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Chavez v. Besie's Corp.

United States District Court, D. Maryland, Southern Division

October 10, 2014

EVELYN CHAVEZ, et al., Plaintiffs,
v.
BESIE'S CORP., d/b/a DONA BESSY PUPUSERIA, Defendant.

MEMORANDUM OPINION

GEORGE J. HAZEL, District Judge.

This Memorandum Opinion addresses Defendant Besie's Corp.'s Motion to Dismiss Plaintiffs' Maryland Wage Payment and Collection Law ("MWPCL") Claims, ECF NO.9, and accompanying Memorandum, ECF No. 10; Plaintiffs' Opposition, ECF No. 11; Defendant's Reply, ECF No. 12; and Defendant's Notice of Withdrawal of the First Section of Its Memorandum, ECF No. 16. After review of the filings, the Court finds a hearing is not necessary. See Loc. R. 105.6. For the reasons stated below, Defendant's Motion to Dismiss the MWPCL claims is GRANTED in part and DENIED in part.

I. BACKGROUND

Plaintiffs-Evelyn Chavez, Karla Lizama, Jerry Calderon Argueta, Dinora Melendez, Brenda Campos, and Angelica Aibizurez-filed a complaint in this Court on April 21, 2014.[1] The Complaint alleges that Defendant failed to pay each Plaintiff proper minimum wages in violation of the Fair Labor Standards Act ("FLSA") (29 U.S.C. § 201 el seq. ), the Maryland Wage Payment and Collection Law ("MWPCL") (Md. Code, Labor and Employment Article ("LE"), § 3-501 el seq. ), and the Maryland Wage and Hour Law ("MWHL") (Md. Code, LE § 3-401 el seq. ), and failed to pay each Plaintiff proper overtime wages in violation of the FLSA and the MWPCL. ECF NO.3. Defendant Besie's Corp. filed an Answer and the pending motion on May 22, 2014. ECF No. 8-10.

Accepting the facts that Plaintiffs allege in their Complaint as true, see Aziz v. Alcaac, 658 F.3d 388, 391 (4th Cir. 2011), Plaintiffs worked for Defendant at one of its three restaurants, located in Gaithersburg, Maryland. Compl. ¶¶ 1-2. Defendant is an "employer" under the FLSA, MWPCL, and MWHL. Id. at ¶ 12. The following chart represents the total hours (with a separate column representing overtime hours) that each Plaintiff worked during the three years preceding this lawsuit, the minimum wages that each Plaintiff earned and should have been paid during the three years preceding this lawsuit, and the overtime wages that each Plaintiff earned and should have been paid during the three years preceding this lawsuit. Id. ¶ 5-8.

Plaintiff Total Hours Overtime Hours Minimum Overtime Wages Earned Wages Earned Melendez 2, 420 660 $17, 545.00 $2, 393.00 Albizurez 1, 440 680 $10, 440.00 $2, 465.00 Chavez 3, 075 507 $22, 294.00 $1, 838.00 Campos 4, 716 1, 890 $34, 191.00 $6, 851.00 Argueta 2, 400 400 $17, 400.00 $1, 450.00. Lizama 1, 440 160 $10, 440.00 $580.00

Defendant scheduled and authorized the above hours for each Plaintiff. Id. at ¶ 6. Defendant paid some of the Plaintiffs a small amount of money during the course of the employment, but Plaintiffs believe that the amount did not collectively exceed $5, 000.00. Id. at ¶ 10. Plaintiffs did receive payment in the form of tips from customers. Id. at ¶ 11. Plaintiffs seek unpaid wages, liquidated damages, prejudgment interest, and reasonable attorney's fees and costs. Id. at ¶¶ 16-50.

II. STANDARD OF REVIEW

Federal Rule of Civil Procedure 12(b)(6) permits a defendant to move to dismiss a complaint if the plaintiff has failed to state a claim upon which relief can be granted. To survive a motion to dismiss invoking 12(b)(6), "a complaint must contain sufficient factual matter, accepted as true, to state a claim to relief that is plausible on its face.'" Ashcroft v. Iqbal, 556 U.S. 662, 678 (2009) ( citing Bell Atlantic Corp. v. Twombly, 550 U.S. 544, 570 (2007)). "A claim has facial plausibility when the plaintiff pleads factual content that allows the court to draw the reasonable inference that the defendant is liable for the misconduct alleged." Iqbal, 556 U.S. at 663. A complaint must contain "a short and plain statement of the claim showing that the pleader is entitled to relief, " Fed.R.Civ.P. 8(a)(2), and must state "a plausible claim for relief, " as "(t]hreadbare recitals of the elements of a cause of action, supported by mere conclusory statements, do not suffice." Iqbal, 556 U.S. at 678-79; Twombly, 550 U.S. at 545 ("a plaintiff's obligation to provide the grounds' of his entitle[ment] to relief requires more than labels and conclusions, and a formulaic recitation of a cause of action's elements will not do.").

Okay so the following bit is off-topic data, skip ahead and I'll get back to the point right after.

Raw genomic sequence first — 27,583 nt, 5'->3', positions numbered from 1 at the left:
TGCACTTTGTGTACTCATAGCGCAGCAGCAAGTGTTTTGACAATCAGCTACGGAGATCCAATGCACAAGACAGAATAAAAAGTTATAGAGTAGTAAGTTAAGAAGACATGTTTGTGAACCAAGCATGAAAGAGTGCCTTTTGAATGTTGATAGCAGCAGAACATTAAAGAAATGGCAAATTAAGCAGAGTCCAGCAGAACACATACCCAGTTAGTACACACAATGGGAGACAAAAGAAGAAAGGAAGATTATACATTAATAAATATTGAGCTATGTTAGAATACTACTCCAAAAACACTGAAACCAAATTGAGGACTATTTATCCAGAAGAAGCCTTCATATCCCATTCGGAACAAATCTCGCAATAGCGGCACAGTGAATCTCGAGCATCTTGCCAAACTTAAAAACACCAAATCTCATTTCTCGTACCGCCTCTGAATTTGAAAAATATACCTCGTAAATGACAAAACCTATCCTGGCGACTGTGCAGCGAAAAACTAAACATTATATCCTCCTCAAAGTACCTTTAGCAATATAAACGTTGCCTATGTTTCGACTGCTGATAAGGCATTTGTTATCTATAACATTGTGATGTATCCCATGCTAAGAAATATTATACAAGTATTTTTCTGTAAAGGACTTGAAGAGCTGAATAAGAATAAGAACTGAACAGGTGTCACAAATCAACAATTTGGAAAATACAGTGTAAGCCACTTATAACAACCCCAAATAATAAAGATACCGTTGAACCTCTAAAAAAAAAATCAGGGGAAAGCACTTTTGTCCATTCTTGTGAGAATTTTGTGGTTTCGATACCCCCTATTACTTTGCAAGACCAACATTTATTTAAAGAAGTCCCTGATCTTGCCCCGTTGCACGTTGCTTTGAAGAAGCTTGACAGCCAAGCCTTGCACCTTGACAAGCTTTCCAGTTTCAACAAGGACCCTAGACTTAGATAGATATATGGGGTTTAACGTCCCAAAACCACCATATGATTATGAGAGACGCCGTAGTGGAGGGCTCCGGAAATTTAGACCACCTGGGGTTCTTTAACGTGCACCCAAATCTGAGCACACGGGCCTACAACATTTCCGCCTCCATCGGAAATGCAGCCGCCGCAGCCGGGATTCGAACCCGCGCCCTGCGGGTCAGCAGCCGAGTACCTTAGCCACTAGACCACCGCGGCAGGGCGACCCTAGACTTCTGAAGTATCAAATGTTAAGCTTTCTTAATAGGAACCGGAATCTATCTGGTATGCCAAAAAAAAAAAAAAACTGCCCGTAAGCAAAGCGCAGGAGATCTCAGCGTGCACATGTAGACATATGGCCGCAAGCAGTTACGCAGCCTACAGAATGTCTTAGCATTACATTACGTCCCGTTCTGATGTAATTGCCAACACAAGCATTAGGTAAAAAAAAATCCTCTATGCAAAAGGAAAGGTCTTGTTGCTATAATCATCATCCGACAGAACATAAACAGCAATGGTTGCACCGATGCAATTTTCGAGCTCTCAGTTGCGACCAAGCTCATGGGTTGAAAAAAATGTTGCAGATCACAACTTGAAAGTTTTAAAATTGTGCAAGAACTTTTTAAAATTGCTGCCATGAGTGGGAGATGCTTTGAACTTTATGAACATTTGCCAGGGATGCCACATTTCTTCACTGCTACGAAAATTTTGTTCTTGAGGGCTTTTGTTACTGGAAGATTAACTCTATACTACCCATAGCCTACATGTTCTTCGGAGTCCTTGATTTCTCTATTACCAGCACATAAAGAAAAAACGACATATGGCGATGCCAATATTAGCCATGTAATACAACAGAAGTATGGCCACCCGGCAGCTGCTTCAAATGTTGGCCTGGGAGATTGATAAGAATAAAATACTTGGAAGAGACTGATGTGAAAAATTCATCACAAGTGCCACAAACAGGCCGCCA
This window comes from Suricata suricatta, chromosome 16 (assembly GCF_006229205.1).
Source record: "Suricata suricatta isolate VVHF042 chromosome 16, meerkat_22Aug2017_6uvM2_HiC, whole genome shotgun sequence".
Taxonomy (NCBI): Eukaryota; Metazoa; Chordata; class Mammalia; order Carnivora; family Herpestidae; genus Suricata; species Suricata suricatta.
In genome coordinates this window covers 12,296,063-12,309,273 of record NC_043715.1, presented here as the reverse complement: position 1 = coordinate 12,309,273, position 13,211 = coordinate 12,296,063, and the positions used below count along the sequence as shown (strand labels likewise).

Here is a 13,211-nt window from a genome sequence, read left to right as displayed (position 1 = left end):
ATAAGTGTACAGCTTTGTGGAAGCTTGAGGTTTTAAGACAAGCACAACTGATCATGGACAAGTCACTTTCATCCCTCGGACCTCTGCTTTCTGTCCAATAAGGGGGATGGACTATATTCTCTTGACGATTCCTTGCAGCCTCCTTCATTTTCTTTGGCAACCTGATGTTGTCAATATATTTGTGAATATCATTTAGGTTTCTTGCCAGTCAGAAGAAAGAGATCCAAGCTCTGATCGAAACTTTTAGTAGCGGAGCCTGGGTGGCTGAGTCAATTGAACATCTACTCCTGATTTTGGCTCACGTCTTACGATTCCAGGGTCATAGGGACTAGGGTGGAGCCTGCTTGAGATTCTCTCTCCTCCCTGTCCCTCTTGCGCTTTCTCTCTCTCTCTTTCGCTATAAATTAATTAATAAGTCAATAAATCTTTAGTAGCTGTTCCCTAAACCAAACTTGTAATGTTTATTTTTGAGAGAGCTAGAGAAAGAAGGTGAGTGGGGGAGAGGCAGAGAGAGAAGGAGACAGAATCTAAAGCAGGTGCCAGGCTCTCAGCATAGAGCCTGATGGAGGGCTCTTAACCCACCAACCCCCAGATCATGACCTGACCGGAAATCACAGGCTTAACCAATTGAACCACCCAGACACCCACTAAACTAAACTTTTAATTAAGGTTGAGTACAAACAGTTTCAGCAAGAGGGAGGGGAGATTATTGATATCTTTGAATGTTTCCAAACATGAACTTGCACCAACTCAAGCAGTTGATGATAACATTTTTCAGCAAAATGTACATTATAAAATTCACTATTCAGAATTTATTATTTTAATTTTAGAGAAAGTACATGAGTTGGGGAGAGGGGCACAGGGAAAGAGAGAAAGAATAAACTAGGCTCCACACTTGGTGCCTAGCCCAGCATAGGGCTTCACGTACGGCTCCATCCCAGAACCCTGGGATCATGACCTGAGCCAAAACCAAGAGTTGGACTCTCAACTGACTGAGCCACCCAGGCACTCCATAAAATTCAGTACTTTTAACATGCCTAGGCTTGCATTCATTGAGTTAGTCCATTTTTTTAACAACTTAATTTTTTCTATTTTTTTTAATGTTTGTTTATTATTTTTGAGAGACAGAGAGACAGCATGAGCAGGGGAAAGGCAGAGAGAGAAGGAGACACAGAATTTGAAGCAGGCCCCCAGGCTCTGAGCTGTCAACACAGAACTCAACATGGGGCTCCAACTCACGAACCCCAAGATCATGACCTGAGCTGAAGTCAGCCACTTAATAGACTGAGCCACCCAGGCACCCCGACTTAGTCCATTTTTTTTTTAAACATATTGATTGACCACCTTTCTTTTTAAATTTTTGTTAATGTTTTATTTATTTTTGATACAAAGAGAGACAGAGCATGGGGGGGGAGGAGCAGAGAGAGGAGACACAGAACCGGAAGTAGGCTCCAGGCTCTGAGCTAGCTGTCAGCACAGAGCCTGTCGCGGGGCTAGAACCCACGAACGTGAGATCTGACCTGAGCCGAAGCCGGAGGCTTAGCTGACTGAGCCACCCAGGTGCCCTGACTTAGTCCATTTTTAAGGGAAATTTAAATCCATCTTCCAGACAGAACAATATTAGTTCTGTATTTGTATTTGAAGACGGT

III. DISCUSSION

a. The Scope of Maryland's Wage and Payment Collection Law

Plaintiffs claim that Defendant failed to pay proper minimum wages in violation of federal law (the FLSA) and Maryland law (the MWHL and the MWPCL). The FLSA sets a minimum wage, requiring every employer to pay employees not less than $7.25 an hour. 29 U.S.C. § 206(a)(1)(C). The MWHL parallels the FLSA and sets a minimum wage for Maryland. Md. Code, LE § 3-413. The MWPCL requires an employer to set regular pay periods and pay each employee at least once every two weeks or twice a month. Md. Code, LE § 3-502(a)(1). Further, under the MWPCL, "[a]n employer may not make a deduction from the wage of an employee" accept under certain conditions. Md. Code, LE § 3-503. Additionally, § 3-505(a) of the MWPCL requires that the employer pay all wages due on or before the date of termination. Md. Code, LE § 3-505(a).

Defendant seeks to have Plaintiffs' MWPCL claims for minimum wages dismissed, arguing that Defendant could not have violated the MWPCL by failing to pay minimum wages because the MWPCL does not provide a general right to wages. ECF No. 10 at 5. Plaintiffs contend that, under recent Maryland Court of Appeals' precedent, the failure to pay wages is a violation of the MWPCL. ECF No. 11 at 3. Defendant acknowledges that, under Maryland case law, Plaintiffs may bring overtime claims under ...


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